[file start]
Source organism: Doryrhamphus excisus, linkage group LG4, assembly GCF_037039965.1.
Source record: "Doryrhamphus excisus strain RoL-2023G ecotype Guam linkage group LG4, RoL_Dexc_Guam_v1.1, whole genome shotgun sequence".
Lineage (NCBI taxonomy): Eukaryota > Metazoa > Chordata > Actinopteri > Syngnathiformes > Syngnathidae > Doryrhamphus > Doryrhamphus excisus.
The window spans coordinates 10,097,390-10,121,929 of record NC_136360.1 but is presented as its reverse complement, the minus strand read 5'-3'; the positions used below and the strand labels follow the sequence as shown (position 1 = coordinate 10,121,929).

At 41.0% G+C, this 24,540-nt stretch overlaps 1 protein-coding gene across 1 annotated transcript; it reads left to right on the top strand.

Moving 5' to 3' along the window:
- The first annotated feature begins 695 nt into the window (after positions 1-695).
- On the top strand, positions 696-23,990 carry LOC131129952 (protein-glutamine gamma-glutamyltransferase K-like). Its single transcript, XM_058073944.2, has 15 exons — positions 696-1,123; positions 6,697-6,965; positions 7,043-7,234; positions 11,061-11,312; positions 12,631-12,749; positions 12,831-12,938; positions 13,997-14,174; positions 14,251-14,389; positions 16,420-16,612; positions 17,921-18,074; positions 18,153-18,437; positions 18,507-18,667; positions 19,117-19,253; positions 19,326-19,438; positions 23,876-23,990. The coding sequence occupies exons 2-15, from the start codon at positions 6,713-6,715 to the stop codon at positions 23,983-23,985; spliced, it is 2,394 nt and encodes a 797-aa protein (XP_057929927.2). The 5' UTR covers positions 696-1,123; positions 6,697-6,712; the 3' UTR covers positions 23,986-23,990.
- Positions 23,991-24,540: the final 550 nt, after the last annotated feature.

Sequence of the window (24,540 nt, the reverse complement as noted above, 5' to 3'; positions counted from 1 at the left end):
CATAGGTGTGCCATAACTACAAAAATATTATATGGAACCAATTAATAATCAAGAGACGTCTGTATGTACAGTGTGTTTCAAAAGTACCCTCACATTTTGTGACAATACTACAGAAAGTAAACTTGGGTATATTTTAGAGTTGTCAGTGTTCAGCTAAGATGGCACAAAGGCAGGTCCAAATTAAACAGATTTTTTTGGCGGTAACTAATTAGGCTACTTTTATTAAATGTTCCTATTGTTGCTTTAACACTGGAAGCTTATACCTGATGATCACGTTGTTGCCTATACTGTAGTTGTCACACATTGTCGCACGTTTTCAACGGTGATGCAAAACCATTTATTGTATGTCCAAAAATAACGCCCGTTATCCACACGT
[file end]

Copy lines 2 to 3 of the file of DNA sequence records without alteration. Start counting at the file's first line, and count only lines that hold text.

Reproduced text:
Source record: "Doryrhamphus excisus strain RoL-2023G ecotype Guam linkage group LG4, RoL_Dexc_Guam_v1.1, whole genome shotgun sequence".
Lineage (NCBI taxonomy): Eukaryota > Metazoa > Chordata > Actinopteri > Syngnathiformes > Syngnathidae > Doryrhamphus > Doryrhamphus excisus.